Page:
35. 52. what can we learn? how can we apply some of these web 2.0/library 2.0 approaches to improve things for the learner…….?
    36. 53. PART TWO the TILE Project
    37. 56. we know the domain (libraries, vendors etc) is responding
    38. 57. a response from Huddersfield <ul><li>(embedding the library in other people’s services) </li></ul>
    39. 58. borrowing suggestions Huddersfield had details of over 2,000,000 checkouts spanning 10 years stored in the library management system and gathering virtual dust
    40. 59. other editions xISBN: thingISBN: php FRBR-y web services provided by OCLC and LibraryThing to locate other editions and related works within local holdings OCLC’s xISBN LibraryThing’s thingISBN
    41. 60. ratings and comments
    42. 61. A response from California State University
    43. 63. the MESUR project, Los Alamos
    44. 64. The MESUR data base now contains 1B usage events (2002-2007) obtained from 6 significant publishers, 4 large institutional consortia and 4 significant aggregators ! The collected usage data spans more than 100,000 serials (including  newspapers, magazines, etc.) and is related to journal citation data that spans about 10,000 journals and nearly 10 years (1996-2006) . In addition we have obtained significant publisher-provided COUNTER usage reports that span nearly 2000 institutions worldwide. The data is being ingested into a combination of relational and semantic web databases, the latter of which is now estimated to result in nearly 10 billion semantic statements (triples). MESUR is now producing large-scale, longitudinal maps of the scholarly community and a survey of more than 60 different metrics of scholarly impact.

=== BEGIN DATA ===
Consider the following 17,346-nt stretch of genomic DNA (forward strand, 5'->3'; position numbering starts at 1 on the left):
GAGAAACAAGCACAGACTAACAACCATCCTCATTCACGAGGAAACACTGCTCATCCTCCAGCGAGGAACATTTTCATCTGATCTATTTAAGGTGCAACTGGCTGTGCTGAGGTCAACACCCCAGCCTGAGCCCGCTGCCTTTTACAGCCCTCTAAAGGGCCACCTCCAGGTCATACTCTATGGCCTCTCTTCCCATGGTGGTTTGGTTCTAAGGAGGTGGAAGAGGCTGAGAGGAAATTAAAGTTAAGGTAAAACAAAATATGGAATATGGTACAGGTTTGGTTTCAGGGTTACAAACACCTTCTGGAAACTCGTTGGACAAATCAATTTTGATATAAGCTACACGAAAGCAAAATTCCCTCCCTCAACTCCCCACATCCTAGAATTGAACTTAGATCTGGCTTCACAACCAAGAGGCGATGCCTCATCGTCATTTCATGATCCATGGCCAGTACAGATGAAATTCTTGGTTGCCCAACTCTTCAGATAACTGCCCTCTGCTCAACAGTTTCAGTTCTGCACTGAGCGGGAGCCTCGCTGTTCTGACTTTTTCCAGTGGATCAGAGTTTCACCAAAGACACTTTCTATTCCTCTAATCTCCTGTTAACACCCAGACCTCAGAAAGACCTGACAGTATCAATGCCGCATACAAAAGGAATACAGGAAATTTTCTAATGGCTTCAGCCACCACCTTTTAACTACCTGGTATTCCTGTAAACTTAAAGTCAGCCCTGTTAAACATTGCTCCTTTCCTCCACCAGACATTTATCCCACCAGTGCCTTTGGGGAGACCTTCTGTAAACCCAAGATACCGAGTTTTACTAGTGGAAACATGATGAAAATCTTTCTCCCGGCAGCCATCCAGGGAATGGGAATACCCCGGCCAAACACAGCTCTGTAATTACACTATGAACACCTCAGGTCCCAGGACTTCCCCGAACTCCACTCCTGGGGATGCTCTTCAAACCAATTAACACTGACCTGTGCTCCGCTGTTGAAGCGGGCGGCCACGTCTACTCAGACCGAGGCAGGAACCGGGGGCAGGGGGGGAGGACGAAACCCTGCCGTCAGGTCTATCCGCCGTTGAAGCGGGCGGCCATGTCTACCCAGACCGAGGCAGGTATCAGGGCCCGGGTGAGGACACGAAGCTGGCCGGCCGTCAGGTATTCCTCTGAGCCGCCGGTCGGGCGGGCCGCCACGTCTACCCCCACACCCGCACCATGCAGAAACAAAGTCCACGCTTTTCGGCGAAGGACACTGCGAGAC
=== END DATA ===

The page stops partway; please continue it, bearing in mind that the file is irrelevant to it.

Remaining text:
45. 66. what’s the balance between social and market providers?
    46. 69. Google bests libraries again -- this time, OCLC assists  Posted by Peter McCracken on 5/21/08, 07:44 AM ………………… . I’m hesitant about this stuff, because I see it as a one-way deal whereby Google is happy to take data from libraries, and therefore increase its own traffic, but is not willing to give data to libraries that would benefit the libraries and increase their traffic. It seems clear to me that Google works on the following model: only participate in projects when one can maximize the time that an individual spends at Google. Happily work with others, but only if the net amount of time one spends on Google increases. Time spent online is a zero-sum game, and you don’t want to give users a different (ie, non-Google) way to get to Google content. Libraries, on the other hand, want to get people to content in whatever way works best for them. By not having MARC records for GBS sources in a library’s catalog, people can’t find as wide a range of resources, so they must go to Google. Libraries lose, Google wins. Over time, libraries lose big.
    47. 70. what can we learn? how can we apply some of these web 2.0/library 2.0 approaches to improve things for the learner?
    48. 71. zeitgeist?
    49. 74. how do we create an ‘Architecture of Participation’ for HE?
    50. 75. can we do it?
    51. 76. Discovering Library 2.0- Library services for the Google Generation SCONUL Conference June 2008 Ken Chad Ken Chad Consulting Ltd [email_address] Tel: +44 (0)7788 727 845 David Kay Sero [email_address] uk Tel: +44 (0)845 111 4122